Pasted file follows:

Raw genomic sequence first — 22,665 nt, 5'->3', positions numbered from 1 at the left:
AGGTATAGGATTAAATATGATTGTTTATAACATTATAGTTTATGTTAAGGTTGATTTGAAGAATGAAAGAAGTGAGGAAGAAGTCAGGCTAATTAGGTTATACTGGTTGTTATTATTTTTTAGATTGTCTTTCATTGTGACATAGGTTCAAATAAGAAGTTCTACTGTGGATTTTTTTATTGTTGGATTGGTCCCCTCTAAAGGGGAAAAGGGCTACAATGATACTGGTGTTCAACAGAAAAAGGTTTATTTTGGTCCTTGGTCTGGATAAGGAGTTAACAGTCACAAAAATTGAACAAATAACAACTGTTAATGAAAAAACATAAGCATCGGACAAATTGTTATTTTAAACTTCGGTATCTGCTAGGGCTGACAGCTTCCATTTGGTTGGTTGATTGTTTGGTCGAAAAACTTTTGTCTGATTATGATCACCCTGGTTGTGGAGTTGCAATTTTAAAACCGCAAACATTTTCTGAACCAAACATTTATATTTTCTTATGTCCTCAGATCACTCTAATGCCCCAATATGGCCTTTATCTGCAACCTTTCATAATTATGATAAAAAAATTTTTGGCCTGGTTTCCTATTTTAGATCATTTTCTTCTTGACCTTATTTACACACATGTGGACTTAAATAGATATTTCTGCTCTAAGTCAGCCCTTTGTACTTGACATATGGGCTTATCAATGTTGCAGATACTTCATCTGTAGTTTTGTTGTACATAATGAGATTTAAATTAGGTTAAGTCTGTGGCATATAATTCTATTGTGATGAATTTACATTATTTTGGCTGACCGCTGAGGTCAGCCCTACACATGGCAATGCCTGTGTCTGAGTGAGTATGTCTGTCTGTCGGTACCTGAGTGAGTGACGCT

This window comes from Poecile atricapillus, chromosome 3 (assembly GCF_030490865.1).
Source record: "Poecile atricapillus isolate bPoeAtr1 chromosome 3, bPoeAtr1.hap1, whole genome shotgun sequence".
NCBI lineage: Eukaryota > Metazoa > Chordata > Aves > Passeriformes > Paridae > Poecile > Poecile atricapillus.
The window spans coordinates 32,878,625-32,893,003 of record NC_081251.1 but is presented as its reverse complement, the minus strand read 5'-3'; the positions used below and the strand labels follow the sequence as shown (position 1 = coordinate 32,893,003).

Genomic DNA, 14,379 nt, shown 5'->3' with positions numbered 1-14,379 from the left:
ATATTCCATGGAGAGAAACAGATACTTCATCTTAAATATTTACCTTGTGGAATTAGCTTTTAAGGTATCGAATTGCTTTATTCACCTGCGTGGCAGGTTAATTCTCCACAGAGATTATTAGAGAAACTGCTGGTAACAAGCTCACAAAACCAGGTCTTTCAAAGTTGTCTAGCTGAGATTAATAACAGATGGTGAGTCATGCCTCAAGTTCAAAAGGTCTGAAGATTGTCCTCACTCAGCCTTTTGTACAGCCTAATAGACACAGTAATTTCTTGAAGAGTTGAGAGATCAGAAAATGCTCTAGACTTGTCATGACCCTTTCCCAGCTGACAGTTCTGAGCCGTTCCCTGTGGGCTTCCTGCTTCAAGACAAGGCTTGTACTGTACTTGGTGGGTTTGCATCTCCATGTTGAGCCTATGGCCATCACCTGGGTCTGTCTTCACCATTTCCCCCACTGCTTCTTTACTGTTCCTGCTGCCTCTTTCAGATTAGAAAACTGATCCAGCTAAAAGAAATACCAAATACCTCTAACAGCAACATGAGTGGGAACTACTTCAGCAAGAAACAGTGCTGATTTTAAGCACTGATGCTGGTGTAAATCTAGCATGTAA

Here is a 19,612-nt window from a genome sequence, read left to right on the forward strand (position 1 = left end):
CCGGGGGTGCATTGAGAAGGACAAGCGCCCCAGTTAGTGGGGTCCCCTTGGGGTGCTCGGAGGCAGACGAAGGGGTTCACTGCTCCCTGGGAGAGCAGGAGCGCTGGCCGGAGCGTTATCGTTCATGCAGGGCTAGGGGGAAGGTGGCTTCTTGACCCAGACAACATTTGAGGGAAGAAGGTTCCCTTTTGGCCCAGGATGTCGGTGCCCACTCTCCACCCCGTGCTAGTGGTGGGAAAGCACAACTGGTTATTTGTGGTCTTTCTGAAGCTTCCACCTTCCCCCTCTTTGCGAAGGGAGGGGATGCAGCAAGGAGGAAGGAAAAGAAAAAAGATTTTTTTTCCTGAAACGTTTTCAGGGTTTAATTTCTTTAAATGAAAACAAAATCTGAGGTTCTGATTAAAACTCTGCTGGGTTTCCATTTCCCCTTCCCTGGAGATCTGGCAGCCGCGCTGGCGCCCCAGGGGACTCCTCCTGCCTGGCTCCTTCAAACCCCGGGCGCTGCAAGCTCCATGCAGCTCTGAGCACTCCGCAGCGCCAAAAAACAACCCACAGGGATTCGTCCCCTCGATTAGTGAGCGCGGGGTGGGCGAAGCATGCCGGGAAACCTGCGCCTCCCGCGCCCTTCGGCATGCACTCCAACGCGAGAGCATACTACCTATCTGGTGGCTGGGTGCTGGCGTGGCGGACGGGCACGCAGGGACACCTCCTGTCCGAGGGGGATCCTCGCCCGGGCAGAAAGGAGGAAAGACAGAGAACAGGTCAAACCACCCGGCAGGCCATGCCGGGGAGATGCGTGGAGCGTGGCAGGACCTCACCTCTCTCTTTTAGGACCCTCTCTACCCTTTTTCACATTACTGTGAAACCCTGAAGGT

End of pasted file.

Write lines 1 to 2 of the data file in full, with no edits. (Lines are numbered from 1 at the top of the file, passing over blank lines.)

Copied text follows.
Raw genomic sequence first — 22,665 nt, 5'->3', positions numbered from 1 at the left:
AGGTATAGGATTAAATATGATTGTTTATAACATTATAGTTTATGTTAAGGTTGATTTGAAGAATGAAAGAAGTGAGGAAGAAGTCAGGCTAATTAGGTTATACTGGTTGTTATTATTTTTTAGATTGTCTTTCATTGTGACATAGGTTCAAATAAGAAGTTCTACTGTGGATTTTTTTATTGTTGGATTGGTCCCCTCTAAAGGGGAAAAGGGCTACAATGATACTGGTGTTCAACAGAAAAAGGTTTATTTTGGTCCTTGGTCTGGATAAGGAGTTAACAGTCACAAAAATTGAACAAATAACAACTGTTAATGAAAAAACATAAGCATCGGACAAATTGTTATTTTAAACTTCGGTATCTGCTAGGGCTGACAGCTTCCATTTGGTTGGTTGATTGTTTGGTCGAAAAACTTTTGTCTGATTATGATCACCCTGGTTGTGGAGTTGCAATTTTAAAACCGCAAACATTTTCTGAACCAAACATTTATATTTTCTTATGTCCTCAGATCACTCTAATGCCCCAATATGGCCTTTATCTGCAACCTTTCATAATTATGATAAAAAAATTTTTGGCCTGGTTTCCTATTTTAGATCATTTTCTTCTTGACCTTATTTACACACATGTGGACTTAAATAGATATTTCTGCTCTAAGTCAGCCCTTTGTACTTGACATATGGGCTTATCAATGTTGCAGATACTTCATCTGTAGTTTTGTTGTACATAATGAGATTTAAATTAGGTTAAGTCTGTGGCATATAATTCTATTGTGATGAATTTACATTATTTTGGCTGACCGCTGAGGTCAGCCCTACACATGGCAATGCCTGTGTCTGAGTGAGTATGTCTGTCTGTCGGTACCTGAGTGAGTGACGCT